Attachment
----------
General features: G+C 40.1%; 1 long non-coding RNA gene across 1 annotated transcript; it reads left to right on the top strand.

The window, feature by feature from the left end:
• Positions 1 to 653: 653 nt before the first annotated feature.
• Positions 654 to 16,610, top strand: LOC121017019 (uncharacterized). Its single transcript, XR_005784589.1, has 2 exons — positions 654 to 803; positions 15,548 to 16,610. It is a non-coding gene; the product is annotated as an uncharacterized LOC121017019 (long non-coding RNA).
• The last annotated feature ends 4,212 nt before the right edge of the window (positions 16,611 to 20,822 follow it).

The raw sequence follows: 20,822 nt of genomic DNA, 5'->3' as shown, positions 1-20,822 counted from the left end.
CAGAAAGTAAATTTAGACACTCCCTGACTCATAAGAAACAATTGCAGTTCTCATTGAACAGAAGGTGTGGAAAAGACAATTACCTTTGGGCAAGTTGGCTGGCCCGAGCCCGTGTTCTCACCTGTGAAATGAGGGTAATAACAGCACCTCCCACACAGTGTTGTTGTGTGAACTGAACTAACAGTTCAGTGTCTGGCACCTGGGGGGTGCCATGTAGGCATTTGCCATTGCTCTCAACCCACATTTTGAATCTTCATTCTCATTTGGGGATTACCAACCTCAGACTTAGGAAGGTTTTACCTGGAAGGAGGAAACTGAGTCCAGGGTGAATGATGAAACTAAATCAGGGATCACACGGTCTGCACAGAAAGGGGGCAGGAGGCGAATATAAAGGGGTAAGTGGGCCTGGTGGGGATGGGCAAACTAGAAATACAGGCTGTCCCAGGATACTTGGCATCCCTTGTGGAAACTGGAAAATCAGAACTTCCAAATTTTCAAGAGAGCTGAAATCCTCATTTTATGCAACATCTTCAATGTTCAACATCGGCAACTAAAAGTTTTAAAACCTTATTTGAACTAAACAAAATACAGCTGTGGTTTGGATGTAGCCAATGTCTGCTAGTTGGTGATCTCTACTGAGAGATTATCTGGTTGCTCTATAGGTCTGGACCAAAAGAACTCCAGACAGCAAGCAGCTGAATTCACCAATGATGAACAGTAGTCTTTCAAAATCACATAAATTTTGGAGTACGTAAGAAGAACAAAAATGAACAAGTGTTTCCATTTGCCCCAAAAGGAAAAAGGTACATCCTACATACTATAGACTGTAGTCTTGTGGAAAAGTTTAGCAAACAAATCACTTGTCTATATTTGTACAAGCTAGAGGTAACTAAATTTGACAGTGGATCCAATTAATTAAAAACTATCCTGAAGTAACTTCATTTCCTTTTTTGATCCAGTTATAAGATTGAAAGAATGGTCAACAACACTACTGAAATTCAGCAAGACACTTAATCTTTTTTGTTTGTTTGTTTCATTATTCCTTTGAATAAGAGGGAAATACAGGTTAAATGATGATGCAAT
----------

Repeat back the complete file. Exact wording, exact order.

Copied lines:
General features: G+C 40.1%; 1 long non-coding RNA gene across 1 annotated transcript; it reads left to right on the top strand.

The window, feature by feature from the left end:
• Positions 1 to 653: 653 nt before the first annotated feature.
• Positions 654 to 16,610, top strand: LOC121017019 (uncharacterized). Its single transcript, XR_005784589.1, has 2 exons — positions 654 to 803; positions 15,548 to 16,610. It is a non-coding gene; the product is annotated as an uncharacterized LOC121017019 (long non-coding RNA).
• The last annotated feature ends 4,212 nt before the right edge of the window (positions 16,611 to 20,822 follow it).

The raw sequence follows: 20,822 nt of genomic DNA, 5'->3' as shown, positions 1-20,822 counted from the left end.
CAGAAAGTAAATTTAGACACTCCCTGACTCATAAGAAACAATTGCAGTTCTCATTGAACAGAAGGTGTGGAAAAGACAATTACCTTTGGGCAAGTTGGCTGGCCCGAGCCCGTGTTCTCACCTGTGAAATGAGGGTAATAACAGCACCTCCCACACAGTGTTGTTGTGTGAACTGAACTAACAGTTCAGTGTCTGGCACCTGGGGGGTGCCATGTAGGCATTTGCCATTGCTCTCAACCCACATTTTGAATCTTCATTCTCATTTGGGGATTACCAACCTCAGACTTAGGAAGGTTTTACCTGGAAGGAGGAAACTGAGTCCAGGGTGAATGATGAAACTAAATCAGGGATCACACGGTCTGCACAGAAAGGGGGCAGGAGGCGAATATAAAGGGGTAAGTGGGCCTGGTGGGGATGGGCAAACTAGAAATACAGGCTGTCCCAGGATACTTGGCATCCCTTGTGGAAACTGGAAAATCAGAACTTCCAAATTTTCAAGAGAGCTGAAATCCTCATTTTATGCAACATCTTCAATGTTCAACATCGGCAACTAAAAGTTTTAAAACCTTATTTGAACTAAACAAAATACAGCTGTGGTTTGGATGTAGCCAATGTCTGCTAGTTGGTGATCTCTACTGAGAGATTATCTGGTTGCTCTATAGGTCTGGACCAAAAGAACTCCAGACAGCAAGCAGCTGAATTCACCAATGATGAACAGTAGTCTTTCAAAATCACATAAATTTTGGAGTACGTAAGAAGAACAAAAATGAACAAGTGTTTCCATTTGCCCCAAAAGGAAAAAGGTACATCCTACATACTATAGACTGTAGTCTTGTGGAAAAGTTTAGCAAACAAATCACTTGTCTATATTTGTACAAGCTAGAGGTAACTAAATTTGACAGTGGATCCAATTAATTAAAAACTATCCTGAAGTAACTTCATTTCCTTTTTTGATCCAGTTATAAGATTGAAAGAATGGTCAACAACACTACTGAAATTCAGCAAGACACTTAATCTTTTTTGTTTGTTTGTTTCATTATTCCTTTGAATAAGAGGGAAATACAGGTTAAATGATGATGCAAT